Laura Van Eerd, Katelyn Congreves, Adam Hayes, Anne Verhallen, and David Hooker. 2014. Long-term tillage and crop rotation effects on soil quality, organic carbon, and total nitrogen. Canadian Journal of Soil Science. doi:10.4141/cjss2013-093
Study Summary by Jordan Grigg
- The inclusion of winter wheat in a crop rotation improved carbon and nitrogen storage
- Soils that were not tilled held more carbon, nitrogen and scored higher on the Cornell Soil Health Assessment, compared to conventionally tilled soils
To till or not to till, if only there was an easy answer! Thankfully, a long-term research trial at the Ontario Crops Research Centre-Ridgetown can give us a place to start. For the past 25 years, this experiment has compared various levels of tillage treatments and crop rotations. In 2014 several researchers considered the impact of the treatments on soil organic carbon, total nitrogen and Cornell Soil Health Assessment (CSHA) score.
Soil health takes into account the chemical, physical and biologic components of soil. Because of all of these dynamic components, it’s difficult to quantify soil health using one method. Soil organic carbon, total nitrogen and the CSHA score are a few of many measurement tools for soil health. Long-term trials can help to fill this gap in knowledge, especially when trying to measure the impact of best management practices.
What they found
Soils that were not tilled stored more carbon, had high total nitrogen levels and scored higher on the soil health test, in comparison to the fields that were tilled. Four crop rotations were included in the experiment: (1) soybean-winter wheat, (2) soybean-winter wheat-corn, (3) continuous soybean, (4) soybean-corn. When winter wheat was included in the rotation, more carbon and nitrogen was stored. These soils also scored higher on the Cornell Soil Health Assessment. The positive effect of including winter wheat in the rotation was seen in both the conventional tillage and the no-till systems. Including winter wheat and a no-till system can improve soil health on southwestern Ontario farms.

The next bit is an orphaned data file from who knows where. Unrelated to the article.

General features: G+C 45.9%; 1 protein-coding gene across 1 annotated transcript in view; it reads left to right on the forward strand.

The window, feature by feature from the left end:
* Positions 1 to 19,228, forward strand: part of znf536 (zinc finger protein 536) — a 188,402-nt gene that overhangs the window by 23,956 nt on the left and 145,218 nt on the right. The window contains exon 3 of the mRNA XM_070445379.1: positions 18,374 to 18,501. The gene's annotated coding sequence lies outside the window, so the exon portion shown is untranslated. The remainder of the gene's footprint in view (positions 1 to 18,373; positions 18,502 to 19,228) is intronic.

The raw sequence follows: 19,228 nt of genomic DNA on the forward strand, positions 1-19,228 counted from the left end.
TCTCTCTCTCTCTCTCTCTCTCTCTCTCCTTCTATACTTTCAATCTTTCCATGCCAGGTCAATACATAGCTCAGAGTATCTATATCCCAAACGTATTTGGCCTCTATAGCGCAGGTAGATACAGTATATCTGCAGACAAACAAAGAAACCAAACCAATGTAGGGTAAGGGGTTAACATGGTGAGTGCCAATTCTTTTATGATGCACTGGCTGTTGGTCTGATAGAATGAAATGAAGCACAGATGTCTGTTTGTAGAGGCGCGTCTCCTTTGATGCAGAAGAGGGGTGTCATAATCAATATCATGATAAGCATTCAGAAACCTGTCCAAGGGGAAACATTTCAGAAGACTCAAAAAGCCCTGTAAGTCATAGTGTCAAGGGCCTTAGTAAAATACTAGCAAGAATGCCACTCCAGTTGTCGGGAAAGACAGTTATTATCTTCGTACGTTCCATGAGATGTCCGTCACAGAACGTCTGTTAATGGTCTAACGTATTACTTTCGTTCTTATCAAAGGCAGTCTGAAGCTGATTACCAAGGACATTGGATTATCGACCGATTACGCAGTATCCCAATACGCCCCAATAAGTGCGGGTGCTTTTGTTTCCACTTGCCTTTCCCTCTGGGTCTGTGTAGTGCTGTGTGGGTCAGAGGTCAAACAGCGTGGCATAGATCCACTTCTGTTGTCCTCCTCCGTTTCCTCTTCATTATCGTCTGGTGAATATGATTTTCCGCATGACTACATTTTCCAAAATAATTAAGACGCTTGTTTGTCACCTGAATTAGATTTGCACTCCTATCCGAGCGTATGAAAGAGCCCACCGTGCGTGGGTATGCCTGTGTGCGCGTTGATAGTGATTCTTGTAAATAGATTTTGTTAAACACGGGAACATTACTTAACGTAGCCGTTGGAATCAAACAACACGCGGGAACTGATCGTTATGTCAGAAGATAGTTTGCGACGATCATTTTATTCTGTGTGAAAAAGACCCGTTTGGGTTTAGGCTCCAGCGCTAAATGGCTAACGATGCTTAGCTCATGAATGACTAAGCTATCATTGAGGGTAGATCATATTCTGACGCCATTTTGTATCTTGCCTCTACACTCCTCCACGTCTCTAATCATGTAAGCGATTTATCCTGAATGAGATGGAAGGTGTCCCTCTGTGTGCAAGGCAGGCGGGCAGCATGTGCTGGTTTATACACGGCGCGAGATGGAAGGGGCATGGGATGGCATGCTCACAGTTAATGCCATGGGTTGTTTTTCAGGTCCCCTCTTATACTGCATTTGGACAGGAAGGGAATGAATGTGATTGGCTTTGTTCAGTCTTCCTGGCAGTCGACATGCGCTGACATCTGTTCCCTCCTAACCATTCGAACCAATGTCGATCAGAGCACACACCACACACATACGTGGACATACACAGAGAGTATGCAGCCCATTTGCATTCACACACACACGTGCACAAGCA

Soil organic carbon and total nitrogen are fairly universal measurements. They can be taken in any part of the world and interpreted the same way. The CSHA was designed with a specific region in mind. The algorithm used to get the final soil health score was tailored to the soils and production system of the area it was developed in and using it outside of area it was developed may lead incorrect determination of soil health. This study suggests that the CSHA can be used and interpreted in southwestern Ontario.
Why it matters
The regional scale of this study allows us to create more specific and targeted plans to improve soil health. Soil health is one factor contributing to good crop yields. A healthy soil is better equipped to support crops than one with poor health. The variables measured in this study, soil organic carbon, total nitrogen and the CHSA score can all be used as indicators of soil health. The practice of no-till and including winter wheat in a diverse crop rotation may improve all three of these soil health indicators, soil health and crop yields in general in Southern Ontario.
How they did it
This study took place on the long-term plots at the University of Guelph Ridgetown Campus, and was originally published in 2014. All on-site practices, such as fertilizer application, were chosen to mimic those that are typically used in Ontario. The Cornell Soil Health Assessment can be used as an indicator of soil health. The CSHA is a collection of 17 different analyses that cover the chemical, physical and biological properties of soil. The results from these 17 tests were used to calculate a final ‘Soil Health Score’ for the soil sample. A higher number indicates a healthier soil, and a lower number indicates a less healthy soil. Soil samples were taken at 15 and 120cm depth. These samples were analyzed for soil organic carbon and total nitrogen, to see if they were stored differently in the different treatments.